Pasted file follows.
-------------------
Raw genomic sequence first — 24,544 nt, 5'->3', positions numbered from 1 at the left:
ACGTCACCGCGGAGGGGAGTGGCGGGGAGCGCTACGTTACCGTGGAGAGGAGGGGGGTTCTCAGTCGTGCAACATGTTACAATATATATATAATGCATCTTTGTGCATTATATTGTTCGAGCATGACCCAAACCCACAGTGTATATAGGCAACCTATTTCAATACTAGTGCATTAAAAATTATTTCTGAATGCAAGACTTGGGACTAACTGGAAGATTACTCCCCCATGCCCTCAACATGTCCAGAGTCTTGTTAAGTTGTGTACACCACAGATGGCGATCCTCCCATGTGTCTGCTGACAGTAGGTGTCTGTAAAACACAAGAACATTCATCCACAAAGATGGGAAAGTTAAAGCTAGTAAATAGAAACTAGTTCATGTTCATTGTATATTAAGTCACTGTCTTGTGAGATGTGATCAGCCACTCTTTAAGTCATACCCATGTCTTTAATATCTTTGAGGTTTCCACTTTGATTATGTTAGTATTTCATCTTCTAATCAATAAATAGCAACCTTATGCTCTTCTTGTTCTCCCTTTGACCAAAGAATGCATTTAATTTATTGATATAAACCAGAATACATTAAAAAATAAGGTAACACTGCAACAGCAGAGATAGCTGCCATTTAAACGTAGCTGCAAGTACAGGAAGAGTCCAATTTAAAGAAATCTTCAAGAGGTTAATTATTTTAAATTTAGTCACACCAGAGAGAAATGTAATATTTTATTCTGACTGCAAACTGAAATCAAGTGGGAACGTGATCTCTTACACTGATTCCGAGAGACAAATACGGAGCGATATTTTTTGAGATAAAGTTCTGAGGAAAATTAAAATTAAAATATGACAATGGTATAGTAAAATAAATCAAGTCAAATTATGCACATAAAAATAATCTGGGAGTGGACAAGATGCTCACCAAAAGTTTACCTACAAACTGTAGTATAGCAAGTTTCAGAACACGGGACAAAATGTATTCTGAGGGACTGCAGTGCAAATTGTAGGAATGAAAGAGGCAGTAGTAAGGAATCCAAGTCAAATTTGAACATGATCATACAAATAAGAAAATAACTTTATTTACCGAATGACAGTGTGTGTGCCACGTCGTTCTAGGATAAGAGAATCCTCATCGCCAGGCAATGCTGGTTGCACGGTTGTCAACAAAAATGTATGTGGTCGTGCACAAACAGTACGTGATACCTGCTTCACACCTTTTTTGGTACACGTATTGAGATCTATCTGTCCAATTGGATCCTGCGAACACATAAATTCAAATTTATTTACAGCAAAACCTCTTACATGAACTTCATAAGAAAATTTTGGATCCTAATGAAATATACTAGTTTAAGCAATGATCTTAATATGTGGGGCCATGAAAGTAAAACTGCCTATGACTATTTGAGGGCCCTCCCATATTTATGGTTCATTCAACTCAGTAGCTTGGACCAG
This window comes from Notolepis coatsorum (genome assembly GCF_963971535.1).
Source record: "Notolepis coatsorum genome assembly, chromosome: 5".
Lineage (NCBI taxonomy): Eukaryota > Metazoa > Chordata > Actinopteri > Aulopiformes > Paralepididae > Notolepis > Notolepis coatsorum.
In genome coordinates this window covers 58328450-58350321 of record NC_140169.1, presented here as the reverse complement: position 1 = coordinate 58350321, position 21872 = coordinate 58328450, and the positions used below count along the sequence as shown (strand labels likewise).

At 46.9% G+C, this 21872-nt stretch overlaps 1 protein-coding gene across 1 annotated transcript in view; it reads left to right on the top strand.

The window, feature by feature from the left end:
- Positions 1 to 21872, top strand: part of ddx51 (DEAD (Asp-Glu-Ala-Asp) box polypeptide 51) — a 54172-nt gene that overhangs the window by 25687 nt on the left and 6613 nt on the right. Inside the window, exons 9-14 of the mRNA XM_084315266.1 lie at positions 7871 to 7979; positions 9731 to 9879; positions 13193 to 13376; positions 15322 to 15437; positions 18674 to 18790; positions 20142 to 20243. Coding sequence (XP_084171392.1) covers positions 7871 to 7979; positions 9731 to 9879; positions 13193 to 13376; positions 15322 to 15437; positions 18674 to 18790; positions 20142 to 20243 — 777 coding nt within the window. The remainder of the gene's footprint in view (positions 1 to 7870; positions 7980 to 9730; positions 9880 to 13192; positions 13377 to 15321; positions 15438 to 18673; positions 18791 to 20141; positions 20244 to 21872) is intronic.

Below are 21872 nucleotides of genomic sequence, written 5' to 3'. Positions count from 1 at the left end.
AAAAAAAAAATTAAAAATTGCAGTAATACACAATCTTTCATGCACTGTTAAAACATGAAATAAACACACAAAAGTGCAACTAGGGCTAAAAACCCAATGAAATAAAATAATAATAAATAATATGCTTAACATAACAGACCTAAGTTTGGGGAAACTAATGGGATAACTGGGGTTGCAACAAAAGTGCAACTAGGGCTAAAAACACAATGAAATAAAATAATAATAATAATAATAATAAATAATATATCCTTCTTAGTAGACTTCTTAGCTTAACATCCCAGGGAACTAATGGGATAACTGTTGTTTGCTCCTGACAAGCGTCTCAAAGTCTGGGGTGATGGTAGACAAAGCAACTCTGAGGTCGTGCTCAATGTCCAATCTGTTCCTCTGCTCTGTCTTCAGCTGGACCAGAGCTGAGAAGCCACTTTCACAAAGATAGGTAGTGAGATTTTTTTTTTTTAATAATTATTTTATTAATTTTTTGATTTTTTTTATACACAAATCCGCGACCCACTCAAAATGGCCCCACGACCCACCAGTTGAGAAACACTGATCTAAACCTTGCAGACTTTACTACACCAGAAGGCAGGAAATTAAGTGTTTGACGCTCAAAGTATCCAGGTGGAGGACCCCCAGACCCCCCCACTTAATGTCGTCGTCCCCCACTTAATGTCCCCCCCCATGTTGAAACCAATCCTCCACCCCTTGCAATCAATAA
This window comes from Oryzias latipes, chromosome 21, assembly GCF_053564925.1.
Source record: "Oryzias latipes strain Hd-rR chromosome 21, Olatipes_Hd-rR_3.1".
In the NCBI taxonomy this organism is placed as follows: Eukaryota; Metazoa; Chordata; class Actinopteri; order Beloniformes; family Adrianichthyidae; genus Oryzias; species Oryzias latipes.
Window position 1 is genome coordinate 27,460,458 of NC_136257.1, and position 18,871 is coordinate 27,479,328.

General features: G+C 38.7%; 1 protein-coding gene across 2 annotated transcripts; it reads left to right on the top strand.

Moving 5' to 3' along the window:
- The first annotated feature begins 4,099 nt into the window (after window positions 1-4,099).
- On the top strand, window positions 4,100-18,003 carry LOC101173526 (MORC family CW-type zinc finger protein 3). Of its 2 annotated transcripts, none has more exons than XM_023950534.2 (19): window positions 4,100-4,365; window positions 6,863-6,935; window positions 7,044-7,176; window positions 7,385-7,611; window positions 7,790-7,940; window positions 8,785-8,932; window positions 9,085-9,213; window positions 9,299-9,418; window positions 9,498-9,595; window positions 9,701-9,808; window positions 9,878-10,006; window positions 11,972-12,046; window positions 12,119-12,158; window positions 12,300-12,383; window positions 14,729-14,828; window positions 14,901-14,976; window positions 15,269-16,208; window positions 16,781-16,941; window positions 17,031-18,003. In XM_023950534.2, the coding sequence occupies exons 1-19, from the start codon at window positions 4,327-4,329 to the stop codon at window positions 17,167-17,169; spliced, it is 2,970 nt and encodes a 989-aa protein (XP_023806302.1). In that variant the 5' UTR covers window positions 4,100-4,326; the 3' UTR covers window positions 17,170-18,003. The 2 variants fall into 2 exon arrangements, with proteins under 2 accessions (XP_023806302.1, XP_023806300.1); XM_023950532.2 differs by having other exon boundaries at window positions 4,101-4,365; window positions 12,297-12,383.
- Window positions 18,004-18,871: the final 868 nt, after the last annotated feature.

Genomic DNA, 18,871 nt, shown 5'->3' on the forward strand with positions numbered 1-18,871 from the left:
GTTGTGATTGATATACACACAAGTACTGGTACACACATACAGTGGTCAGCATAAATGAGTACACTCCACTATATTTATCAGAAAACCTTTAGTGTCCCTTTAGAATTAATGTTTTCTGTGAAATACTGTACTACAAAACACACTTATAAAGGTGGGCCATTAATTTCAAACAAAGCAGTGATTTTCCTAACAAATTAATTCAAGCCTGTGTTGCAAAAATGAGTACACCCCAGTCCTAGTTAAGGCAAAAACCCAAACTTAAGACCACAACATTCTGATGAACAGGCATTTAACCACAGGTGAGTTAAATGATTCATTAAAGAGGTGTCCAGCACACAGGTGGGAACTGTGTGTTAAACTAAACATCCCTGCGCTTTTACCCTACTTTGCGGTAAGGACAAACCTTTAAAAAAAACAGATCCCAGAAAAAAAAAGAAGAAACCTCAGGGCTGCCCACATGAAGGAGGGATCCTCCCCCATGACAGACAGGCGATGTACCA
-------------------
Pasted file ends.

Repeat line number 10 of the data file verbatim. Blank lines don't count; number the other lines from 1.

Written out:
Below are 21872 nucleotides of genomic sequence, written 5' to 3'. Positions count from 1 at the left end.